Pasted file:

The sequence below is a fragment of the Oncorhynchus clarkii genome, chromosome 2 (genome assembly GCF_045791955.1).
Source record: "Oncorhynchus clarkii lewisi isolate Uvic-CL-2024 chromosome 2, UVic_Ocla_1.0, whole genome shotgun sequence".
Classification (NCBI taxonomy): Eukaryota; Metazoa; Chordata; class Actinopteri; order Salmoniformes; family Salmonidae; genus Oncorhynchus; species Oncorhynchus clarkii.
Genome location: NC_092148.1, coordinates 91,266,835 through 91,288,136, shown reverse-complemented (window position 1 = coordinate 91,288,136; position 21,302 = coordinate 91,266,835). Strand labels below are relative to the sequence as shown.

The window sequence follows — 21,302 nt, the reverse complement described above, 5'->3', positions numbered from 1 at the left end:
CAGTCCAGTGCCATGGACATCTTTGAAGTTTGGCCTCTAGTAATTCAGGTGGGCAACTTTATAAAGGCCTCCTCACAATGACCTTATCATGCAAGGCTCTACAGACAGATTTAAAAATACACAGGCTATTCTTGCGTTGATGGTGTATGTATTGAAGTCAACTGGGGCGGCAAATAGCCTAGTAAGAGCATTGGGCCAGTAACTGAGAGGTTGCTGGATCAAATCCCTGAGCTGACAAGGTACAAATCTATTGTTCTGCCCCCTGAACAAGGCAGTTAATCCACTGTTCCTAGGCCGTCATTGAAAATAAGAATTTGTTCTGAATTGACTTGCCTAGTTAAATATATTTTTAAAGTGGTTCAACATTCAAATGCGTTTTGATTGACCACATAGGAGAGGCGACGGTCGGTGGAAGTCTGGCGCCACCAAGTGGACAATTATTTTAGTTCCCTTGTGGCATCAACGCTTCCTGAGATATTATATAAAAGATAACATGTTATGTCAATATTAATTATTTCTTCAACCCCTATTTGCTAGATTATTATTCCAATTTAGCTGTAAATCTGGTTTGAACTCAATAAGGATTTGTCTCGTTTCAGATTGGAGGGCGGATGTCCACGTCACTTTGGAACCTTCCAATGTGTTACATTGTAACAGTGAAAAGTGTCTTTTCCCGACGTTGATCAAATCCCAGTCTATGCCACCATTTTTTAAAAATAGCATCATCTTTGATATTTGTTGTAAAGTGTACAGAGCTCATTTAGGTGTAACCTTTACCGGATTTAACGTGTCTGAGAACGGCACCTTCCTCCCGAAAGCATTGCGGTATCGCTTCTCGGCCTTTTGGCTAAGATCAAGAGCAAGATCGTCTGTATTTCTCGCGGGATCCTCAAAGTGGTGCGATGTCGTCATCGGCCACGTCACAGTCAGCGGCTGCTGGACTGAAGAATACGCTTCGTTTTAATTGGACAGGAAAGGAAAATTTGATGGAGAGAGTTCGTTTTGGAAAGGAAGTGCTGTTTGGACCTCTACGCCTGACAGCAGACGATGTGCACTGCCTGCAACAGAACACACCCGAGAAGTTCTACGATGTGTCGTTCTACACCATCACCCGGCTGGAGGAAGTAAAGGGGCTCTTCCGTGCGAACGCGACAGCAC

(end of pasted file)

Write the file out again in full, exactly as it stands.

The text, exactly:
The sequence below is a fragment of the Oncorhynchus clarkii genome, chromosome 2 (genome assembly GCF_045791955.1).
Source record: "Oncorhynchus clarkii lewisi isolate Uvic-CL-2024 chromosome 2, UVic_Ocla_1.0, whole genome shotgun sequence".
Classification (NCBI taxonomy): Eukaryota; Metazoa; Chordata; class Actinopteri; order Salmoniformes; family Salmonidae; genus Oncorhynchus; species Oncorhynchus clarkii.
Genome location: NC_092148.1, coordinates 91,266,835 through 91,288,136, shown reverse-complemented (window position 1 = coordinate 91,288,136; position 21,302 = coordinate 91,266,835). Strand labels below are relative to the sequence as shown.

The window sequence follows — 21,302 nt, the reverse complement described above, 5'->3', positions numbered from 1 at the left end:
CAGTCCAGTGCCATGGACATCTTTGAAGTTTGGCCTCTAGTAATTCAGGTGGGCAACTTTATAAAGGCCTCCTCACAATGACCTTATCATGCAAGGCTCTACAGACAGATTTAAAAATACACAGGCTATTCTTGCGTTGATGGTGTATGTATTGAAGTCAACTGGGGCGGCAAATAGCCTAGTAAGAGCATTGGGCCAGTAACTGAGAGGTTGCTGGATCAAATCCCTGAGCTGACAAGGTACAAATCTATTGTTCTGCCCCCTGAACAAGGCAGTTAATCCACTGTTCCTAGGCCGTCATTGAAAATAAGAATTTGTTCTGAATTGACTTGCCTAGTTAAATATATTTTTAAAGTGGTTCAACATTCAAATGCGTTTTGATTGACCACATAGGAGAGGCGACGGTCGGTGGAAGTCTGGCGCCACCAAGTGGACAATTATTTTAGTTCCCTTGTGGCATCAACGCTTCCTGAGATATTATATAAAAGATAACATGTTATGTCAATATTAATTATTTCTTCAACCCCTATTTGCTAGATTATTATTCCAATTTAGCTGTAAATCTGGTTTGAACTCAATAAGGATTTGTCTCGTTTCAGATTGGAGGGCGGATGTCCACGTCACTTTGGAACCTTCCAATGTGTTACATTGTAACAGTGAAAAGTGTCTTTTCCCGACGTTGATCAAATCCCAGTCTATGCCACCATTTTTTAAAAATAGCATCATCTTTGATATTTGTTGTAAAGTGTACAGAGCTCATTTAGGTGTAACCTTTACCGGATTTAACGTGTCTGAGAACGGCACCTTCCTCCCGAAAGCATTGCGGTATCGCTTCTCGGCCTTTTGGCTAAGATCAAGAGCAAGATCGTCTGTATTTCTCGCGGGATCCTCAAAGTGGTGCGATGTCGTCATCGGCCACGTCACAGTCAGCGGCTGCTGGACTGAAGAATACGCTTCGTTTTAATTGGACAGGAAAGGAAAATTTGATGGAGAGAGTTCGTTTTGGAAAGGAAGTGCTGTTTGGACCTCTACGCCTGACAGCAGACGATGTGCACTGCCTGCAACAGAACACACCCGAGAAGTTCTACGATGTGTCGTTCTACACCATCACCCGGCTGGAGGAAGTAAAGGGGCTCTTCCGTGCGAACGCGACAGCAC